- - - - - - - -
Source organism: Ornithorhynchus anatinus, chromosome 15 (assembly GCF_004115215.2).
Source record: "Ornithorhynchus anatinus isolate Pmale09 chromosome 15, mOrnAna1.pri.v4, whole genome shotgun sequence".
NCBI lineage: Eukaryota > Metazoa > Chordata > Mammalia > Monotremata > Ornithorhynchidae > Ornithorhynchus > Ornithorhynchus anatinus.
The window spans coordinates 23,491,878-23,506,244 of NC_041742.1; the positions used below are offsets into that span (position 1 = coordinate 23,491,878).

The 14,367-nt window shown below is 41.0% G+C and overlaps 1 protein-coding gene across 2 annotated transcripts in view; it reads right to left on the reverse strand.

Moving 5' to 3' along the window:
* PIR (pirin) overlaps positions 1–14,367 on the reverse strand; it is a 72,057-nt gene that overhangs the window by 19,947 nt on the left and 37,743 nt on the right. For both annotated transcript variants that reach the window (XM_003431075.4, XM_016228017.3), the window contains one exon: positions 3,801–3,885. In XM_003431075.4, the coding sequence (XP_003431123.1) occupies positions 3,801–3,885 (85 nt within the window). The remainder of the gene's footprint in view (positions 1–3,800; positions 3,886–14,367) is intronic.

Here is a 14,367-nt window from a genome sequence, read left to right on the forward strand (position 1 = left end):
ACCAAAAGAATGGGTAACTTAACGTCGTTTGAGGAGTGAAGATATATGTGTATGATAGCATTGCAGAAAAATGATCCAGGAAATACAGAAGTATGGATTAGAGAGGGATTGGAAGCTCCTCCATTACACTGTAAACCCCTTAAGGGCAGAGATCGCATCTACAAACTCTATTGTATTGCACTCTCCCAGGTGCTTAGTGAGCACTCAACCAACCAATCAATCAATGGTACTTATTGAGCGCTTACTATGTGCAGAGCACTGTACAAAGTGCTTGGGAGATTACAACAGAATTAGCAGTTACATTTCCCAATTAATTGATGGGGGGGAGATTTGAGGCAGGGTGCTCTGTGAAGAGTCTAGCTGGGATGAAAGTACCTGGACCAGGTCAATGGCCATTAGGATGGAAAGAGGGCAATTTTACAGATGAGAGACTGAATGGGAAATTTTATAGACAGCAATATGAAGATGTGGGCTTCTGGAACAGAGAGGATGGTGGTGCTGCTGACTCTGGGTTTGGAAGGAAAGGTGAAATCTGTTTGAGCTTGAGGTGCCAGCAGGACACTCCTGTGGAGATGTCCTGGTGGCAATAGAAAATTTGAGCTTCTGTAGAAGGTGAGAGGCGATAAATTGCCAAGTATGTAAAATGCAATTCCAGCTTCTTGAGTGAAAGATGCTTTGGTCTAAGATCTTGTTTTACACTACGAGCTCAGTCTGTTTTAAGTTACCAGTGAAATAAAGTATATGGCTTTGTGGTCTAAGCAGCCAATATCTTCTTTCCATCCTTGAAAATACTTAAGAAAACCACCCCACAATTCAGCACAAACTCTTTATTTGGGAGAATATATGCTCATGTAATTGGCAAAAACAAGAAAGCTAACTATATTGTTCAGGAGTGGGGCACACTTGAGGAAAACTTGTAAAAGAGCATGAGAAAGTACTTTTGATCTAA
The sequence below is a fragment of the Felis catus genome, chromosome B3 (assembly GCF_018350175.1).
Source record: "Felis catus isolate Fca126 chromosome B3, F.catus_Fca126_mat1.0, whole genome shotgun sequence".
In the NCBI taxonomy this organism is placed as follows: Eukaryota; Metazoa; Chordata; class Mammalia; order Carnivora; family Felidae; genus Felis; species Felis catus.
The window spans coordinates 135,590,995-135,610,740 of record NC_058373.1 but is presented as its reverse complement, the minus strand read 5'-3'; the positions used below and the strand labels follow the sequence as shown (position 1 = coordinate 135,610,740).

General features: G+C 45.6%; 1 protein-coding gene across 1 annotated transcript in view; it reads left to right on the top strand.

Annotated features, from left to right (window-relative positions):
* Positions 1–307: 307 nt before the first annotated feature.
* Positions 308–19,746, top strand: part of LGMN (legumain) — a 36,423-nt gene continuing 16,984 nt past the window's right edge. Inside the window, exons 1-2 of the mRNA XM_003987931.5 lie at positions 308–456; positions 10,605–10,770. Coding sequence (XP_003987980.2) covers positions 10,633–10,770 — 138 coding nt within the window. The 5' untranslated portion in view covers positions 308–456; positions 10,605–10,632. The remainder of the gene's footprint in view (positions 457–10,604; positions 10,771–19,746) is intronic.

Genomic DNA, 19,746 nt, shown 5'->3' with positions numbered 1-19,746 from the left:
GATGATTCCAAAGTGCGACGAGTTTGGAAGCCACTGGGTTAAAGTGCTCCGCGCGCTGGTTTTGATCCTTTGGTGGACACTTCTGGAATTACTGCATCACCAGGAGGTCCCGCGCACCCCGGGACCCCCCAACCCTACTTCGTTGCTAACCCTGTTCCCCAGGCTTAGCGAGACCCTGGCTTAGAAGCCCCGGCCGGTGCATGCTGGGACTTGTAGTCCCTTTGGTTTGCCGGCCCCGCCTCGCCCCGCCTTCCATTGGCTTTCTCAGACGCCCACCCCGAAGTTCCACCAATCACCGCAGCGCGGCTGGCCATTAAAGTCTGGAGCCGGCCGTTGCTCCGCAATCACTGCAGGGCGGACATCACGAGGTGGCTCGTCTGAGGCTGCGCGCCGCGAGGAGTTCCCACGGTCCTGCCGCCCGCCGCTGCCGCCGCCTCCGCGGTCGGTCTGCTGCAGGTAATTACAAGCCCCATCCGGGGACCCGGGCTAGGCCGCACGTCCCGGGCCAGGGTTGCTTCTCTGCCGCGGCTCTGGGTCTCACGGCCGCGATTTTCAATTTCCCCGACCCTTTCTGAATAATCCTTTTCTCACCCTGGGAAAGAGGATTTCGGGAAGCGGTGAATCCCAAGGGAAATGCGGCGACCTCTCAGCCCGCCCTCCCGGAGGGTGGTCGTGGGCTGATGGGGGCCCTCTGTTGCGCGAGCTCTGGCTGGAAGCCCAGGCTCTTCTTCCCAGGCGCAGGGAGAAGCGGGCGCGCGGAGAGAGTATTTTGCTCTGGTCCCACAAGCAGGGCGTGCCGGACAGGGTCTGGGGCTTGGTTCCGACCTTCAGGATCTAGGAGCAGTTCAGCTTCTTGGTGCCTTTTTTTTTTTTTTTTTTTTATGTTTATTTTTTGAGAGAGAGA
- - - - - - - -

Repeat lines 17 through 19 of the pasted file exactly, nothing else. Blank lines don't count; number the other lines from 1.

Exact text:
* Positions 308–19,746, top strand: part of LGMN (legumain) — a 36,423-nt gene continuing 16,984 nt past the window's right edge. Inside the window, exons 1-2 of the mRNA XM_003987931.5 lie at positions 308–456; positions 10,605–10,770. Coding sequence (XP_003987980.2) covers positions 10,633–10,770 — 138 coding nt within the window. The 5' untranslated portion in view covers positions 308–456; positions 10,605–10,632. The remainder of the gene's footprint in view (positions 457–10,604; positions 10,771–19,746) is intronic.

Genomic DNA, 19,746 nt, shown 5'->3' with positions numbered 1-19,746 from the left:
GATGATTCCAAAGTGCGACGAGTTTGGAAGCCACTGGGTTAAAGTGCTCCGCGCGCTGGTTTTGATCCTTTGGTGGACACTTCTGGAATTACTGCATCACCAGGAGGTCCCGCGCACCCCGGGACCCCCCAACCCTACTTCGTTGCTAACCCTGTTCCCCAGGCTTAGCGAGACCCTGGCTTAGAAGCCCCGGCCGGTGCATGCTGGGACTTGTAGTCCCTTTGGTTTGCCGGCCCCGCCTCGCCCCGCCTTCCATTGGCTTTCTCAGACGCCCACCCCGAAGTTCCACCAATCACCGCAGCGCGGCTGGCCATTAAAGTCTGGAGCCGGCCGTTGCTCCGCAATCACTGCAGGGCGGACATCACGAGGTGGCTCGTCTGAGGCTGCGCGCCGCGAGGAGTTCCCACGGTCCTGCCGCCCGCCGCTGCCGCCGCCTCCGCGGTCGGTCTGCTGCAGGTAATTACAAGCCCCATCCGGGGACCCGGGCTAGGCCGCACGTCCCGGGCCAGGGTTGCTTCTCTGCCGCGGCTCTGGGTCTCACGGCCGCGATTTTCAATTTCCCCGACCCTTTCTGAATAATCCTTTTCTCACCCTGGGAAAGAGGATTTCGGGAAGCGGTGAATCCCAAGGGAAATGCGGCGACCTCTCAGCCCGCCCTCCCGGAGGGTGGTCGTGGGCTGATGGGGGCCCTCTGTTGCGCGAGCTCTGGCTGGAAGCCCAGGCTCTTCTTCCCAGGCGCAGGGAGAAGCGGGCGCGCGGAGAGAGTATTTTGCTCTGGTCCCACAAGCAGGGCGTGCCGGACAGGGTCTGGGGCTTGGTTCCGACCTTCAGGATCTAGGAGCAGTTCAGCTTCTTGGTGCCTTTTTTTTTTTTTTTTTTTTATGTTTATTTTTTGAGAGAGAGA